Eight engineering students from the National University of Singapore (NUS) have pushed their creativity to the limit, designing a super-light, personal aircraft. ‘The Delta’, as it has been named, is the world’s lightest electric paraglider trike, weighing in at just 49 kilograms.
The design team took on the challenge as part of the National Geographic Channel’s new series, ‘Machine Impossible’. Their task: to create a cheap, fun and functional flying machine.
The team custom built the main body of the trike using lightweight aluminium rods with carbon fibre joints. Behind it trails a regular off-the-shelf paraglider to provide the lift. When it comes to taking to the skies however, the two lithium-polymer batteries on board come into their own. The batteries are connected up to motors which drive two 31-inch propellers, setting the trike off down the runway.
As the aircraft moves forwards, the paraglider at the back fills with air, ballooning behind the trike. The lift provided by the trailing glider plucks the aircraft from the ground, and man and machine become airborne.
Even with fully charged batteries however, the flight does not last long. With a maximum speed of 36 kilometres per hour, the pilot can average around 10 minutes of airtime before needing to make a hasty touchdown.
Building the world’s lightest aircraft on wheels (that can carry a fully-grown adult) proved to be no easy feat. Dr Rangarajan Jegadeesan, a lecturer at the Engineering Design & Innovation Centre at NUS said: “The challenge in designing and building The Delta was three-fold: we had to find the lightest airfoil possible, a wing, blade or sail crucial for flight, which we found in a conventional cloth paraglider; we had to find the lightest motors to provide enough thrust for The Delta to be airborne; and we had to build it so that it is light enough to fly yet sturdy enough to be safe.”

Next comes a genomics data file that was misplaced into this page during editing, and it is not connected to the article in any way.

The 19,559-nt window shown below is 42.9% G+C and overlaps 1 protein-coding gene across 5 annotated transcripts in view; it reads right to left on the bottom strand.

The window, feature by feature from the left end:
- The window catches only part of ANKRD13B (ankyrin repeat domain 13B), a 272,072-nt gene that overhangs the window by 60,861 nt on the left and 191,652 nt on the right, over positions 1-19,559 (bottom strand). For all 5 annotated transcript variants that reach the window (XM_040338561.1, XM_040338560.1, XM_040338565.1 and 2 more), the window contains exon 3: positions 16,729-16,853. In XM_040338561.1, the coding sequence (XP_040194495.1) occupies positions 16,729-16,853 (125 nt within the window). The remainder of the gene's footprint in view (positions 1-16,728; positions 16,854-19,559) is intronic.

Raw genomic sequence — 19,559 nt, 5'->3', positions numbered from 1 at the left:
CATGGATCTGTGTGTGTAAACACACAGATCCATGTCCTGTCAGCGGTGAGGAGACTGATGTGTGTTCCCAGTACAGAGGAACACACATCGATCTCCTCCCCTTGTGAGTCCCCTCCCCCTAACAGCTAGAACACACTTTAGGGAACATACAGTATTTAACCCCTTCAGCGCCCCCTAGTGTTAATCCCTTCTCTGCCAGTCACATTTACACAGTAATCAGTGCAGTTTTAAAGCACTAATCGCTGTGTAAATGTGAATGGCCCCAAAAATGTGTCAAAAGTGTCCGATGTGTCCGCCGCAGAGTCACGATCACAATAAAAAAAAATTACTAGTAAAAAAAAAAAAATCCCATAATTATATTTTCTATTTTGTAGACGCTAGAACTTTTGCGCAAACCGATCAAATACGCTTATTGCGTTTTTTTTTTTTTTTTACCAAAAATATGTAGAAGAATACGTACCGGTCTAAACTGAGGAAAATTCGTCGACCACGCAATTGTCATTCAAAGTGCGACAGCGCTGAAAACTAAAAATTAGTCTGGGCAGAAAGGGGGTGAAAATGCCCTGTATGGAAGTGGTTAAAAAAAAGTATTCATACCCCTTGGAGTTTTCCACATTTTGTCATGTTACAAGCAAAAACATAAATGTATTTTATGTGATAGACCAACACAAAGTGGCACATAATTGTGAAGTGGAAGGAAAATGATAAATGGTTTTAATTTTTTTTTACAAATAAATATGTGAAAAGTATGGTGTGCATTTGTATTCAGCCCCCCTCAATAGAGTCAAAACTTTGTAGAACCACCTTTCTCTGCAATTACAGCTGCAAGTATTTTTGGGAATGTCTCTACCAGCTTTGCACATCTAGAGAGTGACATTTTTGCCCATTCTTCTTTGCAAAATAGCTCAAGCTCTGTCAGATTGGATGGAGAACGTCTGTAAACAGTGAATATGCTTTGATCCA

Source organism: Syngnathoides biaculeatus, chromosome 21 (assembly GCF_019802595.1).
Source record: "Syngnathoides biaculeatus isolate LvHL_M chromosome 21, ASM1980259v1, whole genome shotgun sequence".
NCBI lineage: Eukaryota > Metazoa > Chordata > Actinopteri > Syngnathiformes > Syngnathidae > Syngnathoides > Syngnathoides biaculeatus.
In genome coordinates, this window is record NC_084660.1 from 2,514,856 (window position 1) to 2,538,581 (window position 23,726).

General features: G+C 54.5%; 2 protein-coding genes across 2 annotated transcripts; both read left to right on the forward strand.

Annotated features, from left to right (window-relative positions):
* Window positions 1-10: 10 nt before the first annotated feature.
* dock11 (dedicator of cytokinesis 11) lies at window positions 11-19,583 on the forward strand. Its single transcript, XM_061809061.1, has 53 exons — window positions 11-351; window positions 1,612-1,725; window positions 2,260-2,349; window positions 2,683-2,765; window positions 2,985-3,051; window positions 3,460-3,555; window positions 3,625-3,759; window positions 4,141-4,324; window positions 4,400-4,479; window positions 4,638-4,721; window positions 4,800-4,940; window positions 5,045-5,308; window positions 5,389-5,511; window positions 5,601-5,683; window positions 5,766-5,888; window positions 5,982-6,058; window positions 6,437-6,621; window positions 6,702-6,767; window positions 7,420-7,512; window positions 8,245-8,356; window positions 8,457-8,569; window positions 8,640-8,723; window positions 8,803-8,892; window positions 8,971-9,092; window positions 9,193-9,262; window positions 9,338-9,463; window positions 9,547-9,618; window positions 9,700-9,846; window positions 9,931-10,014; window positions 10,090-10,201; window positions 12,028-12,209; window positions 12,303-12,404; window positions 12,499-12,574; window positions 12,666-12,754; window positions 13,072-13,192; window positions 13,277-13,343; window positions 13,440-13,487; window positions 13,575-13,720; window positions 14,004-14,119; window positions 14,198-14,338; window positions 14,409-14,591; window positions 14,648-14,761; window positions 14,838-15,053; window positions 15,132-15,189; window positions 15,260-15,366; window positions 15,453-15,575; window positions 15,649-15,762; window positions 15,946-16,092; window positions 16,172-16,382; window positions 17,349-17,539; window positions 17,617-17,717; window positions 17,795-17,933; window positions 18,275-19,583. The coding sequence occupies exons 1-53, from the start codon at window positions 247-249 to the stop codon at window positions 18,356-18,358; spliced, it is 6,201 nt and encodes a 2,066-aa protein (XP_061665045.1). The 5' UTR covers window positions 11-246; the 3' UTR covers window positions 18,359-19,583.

But build it they did. Over a period of three months from January this year, the team worked tirelessly to make The Delta a reality. Chan Wei Tang, a third year engineering student, described designing and building the aircraft as an experience like no other. As well as building the physical frame of the trike, the team also had to take into account the electric energy system, and the all-important pilot safety precautions.
Speaking of the finished project, associate professor and project supervisor Martin Henz said: “Designing and building The Delta allowed us to push the limit of our creativity and engineering know-how, while building upon our experience from previous successful projects. We will continue to fine-tune The Delta, and at the same time, we also look forward to creating more sustainable recreational vehicles, be it on land, at sea or in the air. Such projects have tremendous values in the education of our students in engineering.”
The Delta project was built by the team of students with the support of FrogWorks, a design and prototyping studio for green vehicles that has been founded by, and for, engineering students at NUS. Previous successes to emerge from the hangars of FrogWorks have included Snowstorm, a personal flying machine with a royal seal of approval.
Photo credit: National University of Singapore.
Latest posts by QEPrize Admin (see all)
- Engineering your destiny: One life, a thousand dreams, a million possibilities! - December 18, 2017
- Allen Cao: a multi-disciplinary approach to engineering - December 15, 2017
- Sarah Cain: How a career break from engineering helped me inspire others - December 13, 2017